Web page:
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Two years ago, I wrote a book called “The Sports Gene” that examines the intersection of genetics and athleticism. I was almost immediately bombarded with emails from people wanting to know if their kid has Serena Williams’ genes. One coach emailed, wondering how one would get athletes involved in genetic experimentation.
And then I got one that had this subject heading: “Olympic medalist and muscular dystrophy patient with the same mutation.” Now that caught my attention. I wondered if it might point me to some article or paper in a genetics journal about an elite athlete I’d somehow missed.
Instead, it was a personal note from a 39-year-old Iowa mother named Jill Viles. She was the muscular dystrophy patient, and she had an elaborate theory linking the gene mutation that made her muscles wither to an Olympic sprinter named Priscilla Lopes-Schliep.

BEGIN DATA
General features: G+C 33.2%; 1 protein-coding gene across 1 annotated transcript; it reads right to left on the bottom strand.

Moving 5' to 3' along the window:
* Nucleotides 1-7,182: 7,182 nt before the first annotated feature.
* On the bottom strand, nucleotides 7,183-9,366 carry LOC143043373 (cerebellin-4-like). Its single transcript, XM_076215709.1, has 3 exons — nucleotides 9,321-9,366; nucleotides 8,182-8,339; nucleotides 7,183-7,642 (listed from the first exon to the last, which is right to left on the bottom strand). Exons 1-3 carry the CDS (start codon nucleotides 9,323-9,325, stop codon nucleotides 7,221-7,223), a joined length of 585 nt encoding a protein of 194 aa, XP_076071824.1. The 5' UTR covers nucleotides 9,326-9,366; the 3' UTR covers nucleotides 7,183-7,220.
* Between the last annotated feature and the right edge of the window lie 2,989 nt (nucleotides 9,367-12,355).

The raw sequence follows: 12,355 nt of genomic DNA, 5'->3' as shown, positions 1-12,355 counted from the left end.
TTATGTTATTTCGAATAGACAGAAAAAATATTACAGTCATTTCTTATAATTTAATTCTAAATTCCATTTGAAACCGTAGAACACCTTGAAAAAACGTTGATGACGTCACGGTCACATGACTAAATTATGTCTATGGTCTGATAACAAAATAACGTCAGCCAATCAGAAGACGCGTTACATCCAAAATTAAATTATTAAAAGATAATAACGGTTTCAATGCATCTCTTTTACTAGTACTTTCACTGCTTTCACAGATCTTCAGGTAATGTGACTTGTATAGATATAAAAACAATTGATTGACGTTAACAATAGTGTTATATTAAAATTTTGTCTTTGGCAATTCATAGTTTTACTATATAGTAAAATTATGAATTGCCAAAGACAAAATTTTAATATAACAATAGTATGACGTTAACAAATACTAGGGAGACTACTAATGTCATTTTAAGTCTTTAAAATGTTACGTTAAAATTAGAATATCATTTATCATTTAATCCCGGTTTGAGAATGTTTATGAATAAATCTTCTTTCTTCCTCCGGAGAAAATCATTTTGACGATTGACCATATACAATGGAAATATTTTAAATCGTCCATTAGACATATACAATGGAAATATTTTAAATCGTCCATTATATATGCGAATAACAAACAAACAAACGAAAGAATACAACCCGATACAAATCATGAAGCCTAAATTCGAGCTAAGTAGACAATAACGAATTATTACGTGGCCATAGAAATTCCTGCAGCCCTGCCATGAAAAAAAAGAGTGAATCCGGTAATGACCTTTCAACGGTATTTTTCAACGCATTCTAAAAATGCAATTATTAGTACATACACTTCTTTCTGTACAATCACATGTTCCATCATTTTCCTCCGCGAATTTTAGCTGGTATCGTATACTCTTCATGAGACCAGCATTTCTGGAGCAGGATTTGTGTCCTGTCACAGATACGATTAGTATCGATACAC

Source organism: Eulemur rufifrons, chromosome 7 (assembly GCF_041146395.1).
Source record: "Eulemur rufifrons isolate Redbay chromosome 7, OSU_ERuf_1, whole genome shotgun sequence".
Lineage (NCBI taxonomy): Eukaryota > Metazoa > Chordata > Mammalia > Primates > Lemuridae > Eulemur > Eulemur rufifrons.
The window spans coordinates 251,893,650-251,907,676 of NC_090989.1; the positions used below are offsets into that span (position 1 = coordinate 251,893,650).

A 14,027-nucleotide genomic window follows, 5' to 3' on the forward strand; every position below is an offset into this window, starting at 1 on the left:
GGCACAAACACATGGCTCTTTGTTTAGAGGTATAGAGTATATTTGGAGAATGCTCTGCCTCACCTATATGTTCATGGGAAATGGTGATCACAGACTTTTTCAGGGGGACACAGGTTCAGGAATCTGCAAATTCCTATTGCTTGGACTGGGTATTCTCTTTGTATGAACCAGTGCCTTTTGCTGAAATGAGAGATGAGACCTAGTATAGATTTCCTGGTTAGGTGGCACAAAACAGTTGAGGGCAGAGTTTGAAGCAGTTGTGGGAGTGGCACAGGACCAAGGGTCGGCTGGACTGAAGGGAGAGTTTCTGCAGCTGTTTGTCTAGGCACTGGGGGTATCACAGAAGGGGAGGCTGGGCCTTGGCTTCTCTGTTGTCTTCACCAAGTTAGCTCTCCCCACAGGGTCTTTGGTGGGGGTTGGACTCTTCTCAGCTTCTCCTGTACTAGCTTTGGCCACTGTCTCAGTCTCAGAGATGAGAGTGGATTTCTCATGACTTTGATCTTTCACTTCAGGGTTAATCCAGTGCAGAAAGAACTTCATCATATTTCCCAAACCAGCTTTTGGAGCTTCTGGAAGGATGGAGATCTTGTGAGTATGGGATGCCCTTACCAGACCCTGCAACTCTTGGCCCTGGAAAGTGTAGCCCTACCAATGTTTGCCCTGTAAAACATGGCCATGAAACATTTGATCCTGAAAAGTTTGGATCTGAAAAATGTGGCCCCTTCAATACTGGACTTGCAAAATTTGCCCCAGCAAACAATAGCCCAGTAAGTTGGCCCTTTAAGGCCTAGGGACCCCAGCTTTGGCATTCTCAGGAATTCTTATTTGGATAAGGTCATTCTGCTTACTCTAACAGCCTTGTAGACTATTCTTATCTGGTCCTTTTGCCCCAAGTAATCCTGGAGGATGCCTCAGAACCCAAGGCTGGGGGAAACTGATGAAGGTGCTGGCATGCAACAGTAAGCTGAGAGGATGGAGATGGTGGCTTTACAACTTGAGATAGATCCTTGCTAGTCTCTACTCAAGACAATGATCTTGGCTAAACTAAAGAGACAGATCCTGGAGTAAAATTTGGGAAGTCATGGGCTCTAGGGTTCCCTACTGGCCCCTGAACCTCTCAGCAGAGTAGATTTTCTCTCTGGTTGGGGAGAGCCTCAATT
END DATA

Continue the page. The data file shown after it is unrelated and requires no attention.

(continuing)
She sent me two photos, side-by-side. One was of Jill, in a royal blue bikini, sitting at the beach. Her torso looks completely normal. But her arms are spindles. They almost couldn’t be skinnier, like the sticks jabbed into a snowman for arms. And her legs are so thin that her knee joint is as wide as her thigh. Those legs can’t possibly hold her, I thought.
The other picture was of Priscilla Lopes-Schliep. Priscilla is one of the best sprinters in Canadian history. At the 2008 Olympics in Beijing, she won the bronze medal in the 100-meter hurdles. It was the first Canadian Olympic medal in track and field since 1996. In 2010, Priscilla was the best 100-meter hurdler in the world.
Read full, original post: The DIY Scientist, the Olympian, and the Mutated Gene